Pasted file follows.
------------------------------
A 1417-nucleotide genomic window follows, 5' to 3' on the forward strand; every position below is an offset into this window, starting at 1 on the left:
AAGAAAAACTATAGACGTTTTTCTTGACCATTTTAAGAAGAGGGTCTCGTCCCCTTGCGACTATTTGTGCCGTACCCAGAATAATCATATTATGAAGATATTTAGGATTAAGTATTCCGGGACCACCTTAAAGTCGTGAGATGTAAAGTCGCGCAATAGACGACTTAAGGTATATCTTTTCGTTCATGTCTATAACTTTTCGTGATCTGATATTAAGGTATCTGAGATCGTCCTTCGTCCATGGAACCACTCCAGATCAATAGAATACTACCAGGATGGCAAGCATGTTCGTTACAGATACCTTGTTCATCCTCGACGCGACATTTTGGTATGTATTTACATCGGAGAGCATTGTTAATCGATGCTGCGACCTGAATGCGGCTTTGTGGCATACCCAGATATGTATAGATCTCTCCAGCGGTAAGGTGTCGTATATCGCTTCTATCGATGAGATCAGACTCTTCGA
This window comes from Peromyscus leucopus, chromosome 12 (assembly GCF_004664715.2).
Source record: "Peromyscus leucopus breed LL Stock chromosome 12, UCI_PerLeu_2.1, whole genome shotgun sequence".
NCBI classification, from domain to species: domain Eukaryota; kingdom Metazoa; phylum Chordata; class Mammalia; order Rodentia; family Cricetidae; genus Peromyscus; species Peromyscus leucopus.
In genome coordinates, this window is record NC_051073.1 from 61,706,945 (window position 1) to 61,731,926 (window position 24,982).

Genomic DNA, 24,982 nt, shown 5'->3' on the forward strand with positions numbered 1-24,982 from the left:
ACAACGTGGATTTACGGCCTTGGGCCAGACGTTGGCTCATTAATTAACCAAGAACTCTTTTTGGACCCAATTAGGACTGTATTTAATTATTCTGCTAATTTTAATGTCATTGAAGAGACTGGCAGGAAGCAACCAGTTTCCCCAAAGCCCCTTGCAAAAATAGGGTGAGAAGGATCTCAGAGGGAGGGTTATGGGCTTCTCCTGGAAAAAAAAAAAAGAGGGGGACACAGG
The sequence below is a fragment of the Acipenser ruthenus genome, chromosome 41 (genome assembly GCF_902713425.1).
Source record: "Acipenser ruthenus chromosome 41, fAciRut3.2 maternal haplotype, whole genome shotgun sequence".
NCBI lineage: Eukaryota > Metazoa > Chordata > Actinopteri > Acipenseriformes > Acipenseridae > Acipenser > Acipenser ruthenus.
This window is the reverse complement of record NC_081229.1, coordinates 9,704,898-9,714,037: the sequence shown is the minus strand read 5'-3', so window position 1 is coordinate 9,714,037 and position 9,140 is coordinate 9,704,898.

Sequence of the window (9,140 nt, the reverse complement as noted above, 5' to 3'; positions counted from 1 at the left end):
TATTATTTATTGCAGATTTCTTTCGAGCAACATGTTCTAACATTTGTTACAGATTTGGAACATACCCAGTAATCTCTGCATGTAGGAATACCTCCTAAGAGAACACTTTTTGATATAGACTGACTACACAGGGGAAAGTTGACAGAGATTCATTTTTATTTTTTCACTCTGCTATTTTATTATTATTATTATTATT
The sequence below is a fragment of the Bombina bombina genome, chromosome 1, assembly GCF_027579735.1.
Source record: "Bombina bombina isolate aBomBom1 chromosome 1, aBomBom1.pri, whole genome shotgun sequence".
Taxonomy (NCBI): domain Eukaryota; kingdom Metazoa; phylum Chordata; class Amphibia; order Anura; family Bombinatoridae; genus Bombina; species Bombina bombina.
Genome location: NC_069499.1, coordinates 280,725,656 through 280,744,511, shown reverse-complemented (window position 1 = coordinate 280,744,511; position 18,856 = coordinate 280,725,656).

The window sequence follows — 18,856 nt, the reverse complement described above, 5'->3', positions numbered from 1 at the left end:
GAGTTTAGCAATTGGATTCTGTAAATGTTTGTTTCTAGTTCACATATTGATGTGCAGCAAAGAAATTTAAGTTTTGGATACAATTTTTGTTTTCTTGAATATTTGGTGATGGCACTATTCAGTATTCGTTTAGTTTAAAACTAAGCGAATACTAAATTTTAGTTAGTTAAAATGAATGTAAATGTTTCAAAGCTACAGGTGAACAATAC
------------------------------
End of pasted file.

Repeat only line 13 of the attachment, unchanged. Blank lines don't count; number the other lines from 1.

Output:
Sequence of the window (9,140 nt, the reverse complement as noted above, 5' to 3'; positions counted from 1 at the left end):